Bank of Canada in Unchartered Territory

The Bank of Canada cut its key overnight interest rate 50 basis points to 0.5 per cent, the lowest level ever

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OTTAWA - The Bank of Canada has cut a key short-term interest rate about as low as it can go in what is becoming a frantic effort to spark recovery from a recession it admits it has misjudged in terms of both duration and seriousness.

The central bank did what virtually every private sector economist advised it to do Tuesday morning, slashing the trend-setting overnight rate to 0.5 per cent, uncharted territory.

But bank governor Mark Carney, who was criticized for being overly rosy in his outlook for the economy in January, now says that even at such unheard-of lows, the stimulus provided by traditional monetary policy is likely not enough.

And he said the bank now sees recovery coming later than it had projected, possibly in early 2010.

"Given the low level of the target for the overnight rate, the bank is refining the approach it would take to provide additional monetary stimulus, if required, through credit and quantitative easing," Carney wrote in a statement of his rate decision.

The central banker does not give example of specific measures, but the language implies he is considering buying back government bonds and other forms of credit from chartered banks in order to provide more liquidity in money markets.
   

Canada's major banks appeared ready to play ball with Carney: shortly after the announcement, Royal Bank (TSX:RY), Bank of Montreal (TSX:BMO) and CIBC (TSX:CM) announced that they would cut their prime rates in step with the central bank.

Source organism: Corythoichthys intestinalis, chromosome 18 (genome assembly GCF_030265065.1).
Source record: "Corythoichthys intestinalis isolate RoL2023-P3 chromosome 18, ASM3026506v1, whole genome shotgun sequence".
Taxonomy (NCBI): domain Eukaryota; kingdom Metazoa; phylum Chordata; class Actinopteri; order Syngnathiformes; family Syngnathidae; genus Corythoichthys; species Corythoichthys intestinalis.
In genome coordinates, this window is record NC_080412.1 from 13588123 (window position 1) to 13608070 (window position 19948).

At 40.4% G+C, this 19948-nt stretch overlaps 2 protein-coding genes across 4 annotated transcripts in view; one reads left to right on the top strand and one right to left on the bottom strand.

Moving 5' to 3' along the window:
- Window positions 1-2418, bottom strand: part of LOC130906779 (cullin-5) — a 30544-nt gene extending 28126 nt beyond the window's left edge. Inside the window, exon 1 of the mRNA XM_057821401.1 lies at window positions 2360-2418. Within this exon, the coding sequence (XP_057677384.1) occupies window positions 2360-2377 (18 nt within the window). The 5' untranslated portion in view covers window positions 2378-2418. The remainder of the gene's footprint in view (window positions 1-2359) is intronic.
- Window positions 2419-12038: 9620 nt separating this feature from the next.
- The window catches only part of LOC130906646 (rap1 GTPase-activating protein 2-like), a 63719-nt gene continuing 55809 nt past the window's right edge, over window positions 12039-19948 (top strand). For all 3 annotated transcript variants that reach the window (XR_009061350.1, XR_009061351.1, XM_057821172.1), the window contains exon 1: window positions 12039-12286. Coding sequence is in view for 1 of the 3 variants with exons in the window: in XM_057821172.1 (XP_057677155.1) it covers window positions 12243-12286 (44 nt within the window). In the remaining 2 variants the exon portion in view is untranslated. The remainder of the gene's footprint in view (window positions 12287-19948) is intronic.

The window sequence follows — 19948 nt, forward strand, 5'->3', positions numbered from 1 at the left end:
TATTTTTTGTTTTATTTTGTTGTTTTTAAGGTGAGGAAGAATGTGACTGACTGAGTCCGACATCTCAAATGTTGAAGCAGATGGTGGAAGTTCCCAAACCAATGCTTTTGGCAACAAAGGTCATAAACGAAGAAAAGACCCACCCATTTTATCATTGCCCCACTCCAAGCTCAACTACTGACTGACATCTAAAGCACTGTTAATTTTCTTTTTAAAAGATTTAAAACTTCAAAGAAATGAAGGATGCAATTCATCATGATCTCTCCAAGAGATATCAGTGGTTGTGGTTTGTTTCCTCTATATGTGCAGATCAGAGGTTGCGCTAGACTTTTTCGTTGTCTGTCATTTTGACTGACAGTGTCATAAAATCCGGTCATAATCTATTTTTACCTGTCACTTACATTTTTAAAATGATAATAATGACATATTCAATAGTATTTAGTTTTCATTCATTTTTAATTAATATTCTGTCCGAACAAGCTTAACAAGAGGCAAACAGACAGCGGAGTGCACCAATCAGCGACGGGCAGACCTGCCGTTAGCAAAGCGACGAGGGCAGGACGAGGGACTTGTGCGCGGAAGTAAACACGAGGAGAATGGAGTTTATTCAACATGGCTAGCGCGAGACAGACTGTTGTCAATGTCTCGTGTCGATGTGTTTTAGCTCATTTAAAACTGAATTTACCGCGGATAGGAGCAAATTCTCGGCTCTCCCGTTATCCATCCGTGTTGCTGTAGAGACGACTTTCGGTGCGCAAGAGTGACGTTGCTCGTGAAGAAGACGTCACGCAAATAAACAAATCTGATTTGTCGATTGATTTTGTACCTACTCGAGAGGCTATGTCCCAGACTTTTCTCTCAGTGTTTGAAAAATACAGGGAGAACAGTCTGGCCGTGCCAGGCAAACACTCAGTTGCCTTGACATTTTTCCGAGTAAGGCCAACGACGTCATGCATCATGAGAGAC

The reference to non-traditional monetary measures confirms that Carney knows he has exhausted interest rate cuts as a means of stimulating the economy out of a deepening and increasingly stubborn recession.

There is only limited advantage in taking rates to zero - something few economists counsel. As well, the central bank has already slashed the overnight rate from 4.5 per cent 15 months ago to 0.5 per cent with limited impact.

As former Conservative cabinet minister and economist Doug Peters wrote last week: "Interest rates that count, such as interbank lending rates, mortgage lending rates, bank commercial lending rates, are all unusually high, especially considering that inflation is also very close to zero."

The other surprise is that although Carney said recently he is unlikely to revise his controversial January forecast until the next Monetary Policy Report in late April, he does just that in the brief statement.

"The outlook for the global economy has continued to deteriorate since the bank's January... update, with weaker-than-expected activity in major economies."

"National accounts date for the fourth quarter of 2008 and other indicators of aggregate demand point to a sharper decline in Canadian economic activity and a larger output gap through the first half of 2009 than projected in January."

Carney said potential delays in stabilizing the global financial system, along with low consumer confidence and larger hit on household wealth, "could mean that the output gap will not begin to close until early 2010."

In January, Carney had forecast the economy to start growing by an annualized two per cent in the third quarter of this year, and to record an average growth of 3.8 per cent next year.

Tuesday's statement does not officially alter the forecast, but strongly implies that both this year's 1.2 per cent contraction will be worse and that the recession may last until next year.

On Monday, Statistics Canada reported that Canada's gross domestic product had retreated by 3.4 per cent - more than the bank's expectation of a 2.3 per cent fall-back - and economists were for the first time calling Carney's prediction of a whopping 4.8 per cent contraction during this first quarter of 2009 optimistic.

Carney also forecast that inflation will likely be lower than expected this year.

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